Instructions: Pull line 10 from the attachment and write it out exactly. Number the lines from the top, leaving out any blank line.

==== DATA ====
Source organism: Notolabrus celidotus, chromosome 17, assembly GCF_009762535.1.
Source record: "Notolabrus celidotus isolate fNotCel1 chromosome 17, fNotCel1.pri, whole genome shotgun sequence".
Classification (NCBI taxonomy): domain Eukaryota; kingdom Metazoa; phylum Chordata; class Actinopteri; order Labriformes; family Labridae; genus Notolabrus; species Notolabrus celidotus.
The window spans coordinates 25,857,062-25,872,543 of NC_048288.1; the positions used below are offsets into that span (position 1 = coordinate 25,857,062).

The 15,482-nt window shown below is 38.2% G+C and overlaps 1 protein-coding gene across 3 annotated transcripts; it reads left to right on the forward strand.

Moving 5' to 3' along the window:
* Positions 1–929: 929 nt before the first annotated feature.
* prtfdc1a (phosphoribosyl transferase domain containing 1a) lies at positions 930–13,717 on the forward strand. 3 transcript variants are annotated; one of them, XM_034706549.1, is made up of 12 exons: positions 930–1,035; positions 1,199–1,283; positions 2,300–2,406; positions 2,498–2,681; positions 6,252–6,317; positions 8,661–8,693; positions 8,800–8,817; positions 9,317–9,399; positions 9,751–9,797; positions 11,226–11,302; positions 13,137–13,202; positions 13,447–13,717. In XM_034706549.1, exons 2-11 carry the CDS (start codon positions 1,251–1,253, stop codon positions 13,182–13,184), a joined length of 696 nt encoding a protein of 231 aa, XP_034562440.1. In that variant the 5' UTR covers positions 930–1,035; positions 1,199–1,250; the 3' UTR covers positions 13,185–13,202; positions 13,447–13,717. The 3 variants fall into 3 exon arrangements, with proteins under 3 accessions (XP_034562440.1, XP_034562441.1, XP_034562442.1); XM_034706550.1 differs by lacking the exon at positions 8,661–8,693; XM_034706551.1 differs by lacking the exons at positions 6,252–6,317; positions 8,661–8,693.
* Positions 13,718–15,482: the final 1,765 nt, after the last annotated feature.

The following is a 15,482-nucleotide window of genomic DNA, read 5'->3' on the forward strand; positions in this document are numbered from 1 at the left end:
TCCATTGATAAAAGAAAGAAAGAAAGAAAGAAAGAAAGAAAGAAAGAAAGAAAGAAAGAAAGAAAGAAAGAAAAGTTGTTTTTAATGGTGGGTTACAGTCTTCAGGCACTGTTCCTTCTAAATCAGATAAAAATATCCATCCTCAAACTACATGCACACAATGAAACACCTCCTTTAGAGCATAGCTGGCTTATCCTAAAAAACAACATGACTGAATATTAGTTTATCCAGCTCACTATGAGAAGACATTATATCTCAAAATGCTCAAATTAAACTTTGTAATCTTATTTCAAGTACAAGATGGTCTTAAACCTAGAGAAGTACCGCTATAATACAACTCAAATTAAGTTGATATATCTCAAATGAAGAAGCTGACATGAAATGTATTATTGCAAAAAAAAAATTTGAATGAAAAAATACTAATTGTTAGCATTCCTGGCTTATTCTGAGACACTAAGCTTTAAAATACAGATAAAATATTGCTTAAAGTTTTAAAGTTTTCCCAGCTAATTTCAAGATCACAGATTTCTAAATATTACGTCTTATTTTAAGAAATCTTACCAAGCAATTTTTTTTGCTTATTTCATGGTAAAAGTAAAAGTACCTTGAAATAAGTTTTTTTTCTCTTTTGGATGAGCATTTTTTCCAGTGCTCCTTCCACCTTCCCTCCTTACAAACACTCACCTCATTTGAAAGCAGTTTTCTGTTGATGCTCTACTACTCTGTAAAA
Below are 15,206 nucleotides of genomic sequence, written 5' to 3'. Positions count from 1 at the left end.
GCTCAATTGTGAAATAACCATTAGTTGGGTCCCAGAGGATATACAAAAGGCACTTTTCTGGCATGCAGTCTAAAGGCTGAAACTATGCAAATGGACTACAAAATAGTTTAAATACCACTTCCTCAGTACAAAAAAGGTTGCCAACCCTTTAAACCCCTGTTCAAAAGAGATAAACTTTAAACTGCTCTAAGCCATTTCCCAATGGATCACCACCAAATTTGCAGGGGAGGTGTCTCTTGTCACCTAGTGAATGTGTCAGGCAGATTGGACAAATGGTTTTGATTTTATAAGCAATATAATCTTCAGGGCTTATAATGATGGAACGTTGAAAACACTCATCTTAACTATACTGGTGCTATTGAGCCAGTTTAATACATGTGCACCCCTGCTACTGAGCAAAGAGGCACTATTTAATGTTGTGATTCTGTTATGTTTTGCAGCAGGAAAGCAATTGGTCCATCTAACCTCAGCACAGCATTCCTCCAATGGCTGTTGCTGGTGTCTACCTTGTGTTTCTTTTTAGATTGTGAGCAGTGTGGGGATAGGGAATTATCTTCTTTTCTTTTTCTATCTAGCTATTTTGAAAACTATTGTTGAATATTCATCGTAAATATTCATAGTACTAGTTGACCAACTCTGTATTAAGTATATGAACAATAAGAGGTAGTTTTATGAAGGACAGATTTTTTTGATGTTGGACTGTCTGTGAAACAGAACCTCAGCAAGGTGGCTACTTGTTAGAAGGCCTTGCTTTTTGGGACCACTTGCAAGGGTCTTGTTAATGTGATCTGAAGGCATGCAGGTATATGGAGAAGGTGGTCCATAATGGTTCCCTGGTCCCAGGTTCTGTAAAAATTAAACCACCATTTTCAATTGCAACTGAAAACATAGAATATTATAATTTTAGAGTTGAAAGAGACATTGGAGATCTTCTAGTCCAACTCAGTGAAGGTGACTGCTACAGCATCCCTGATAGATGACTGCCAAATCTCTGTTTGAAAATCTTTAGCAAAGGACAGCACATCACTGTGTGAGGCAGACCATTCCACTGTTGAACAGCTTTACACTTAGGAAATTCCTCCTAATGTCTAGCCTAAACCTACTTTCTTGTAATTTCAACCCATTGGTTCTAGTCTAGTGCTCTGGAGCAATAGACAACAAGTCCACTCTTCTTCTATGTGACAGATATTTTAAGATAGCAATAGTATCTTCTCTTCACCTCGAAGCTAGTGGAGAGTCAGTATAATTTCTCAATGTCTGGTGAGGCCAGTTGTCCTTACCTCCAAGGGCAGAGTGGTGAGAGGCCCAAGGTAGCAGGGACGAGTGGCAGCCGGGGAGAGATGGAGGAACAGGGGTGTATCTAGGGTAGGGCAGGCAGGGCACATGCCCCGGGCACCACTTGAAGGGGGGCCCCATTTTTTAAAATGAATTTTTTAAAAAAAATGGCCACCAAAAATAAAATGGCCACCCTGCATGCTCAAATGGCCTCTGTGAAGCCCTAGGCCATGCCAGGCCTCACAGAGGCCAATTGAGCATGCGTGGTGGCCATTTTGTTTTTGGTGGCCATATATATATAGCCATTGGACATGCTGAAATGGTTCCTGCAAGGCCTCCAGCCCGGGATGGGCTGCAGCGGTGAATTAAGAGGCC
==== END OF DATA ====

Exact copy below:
The following is a 15,482-nucleotide window of genomic DNA, read 5'->3' on the forward strand; positions in this document are numbered from 1 at the left end: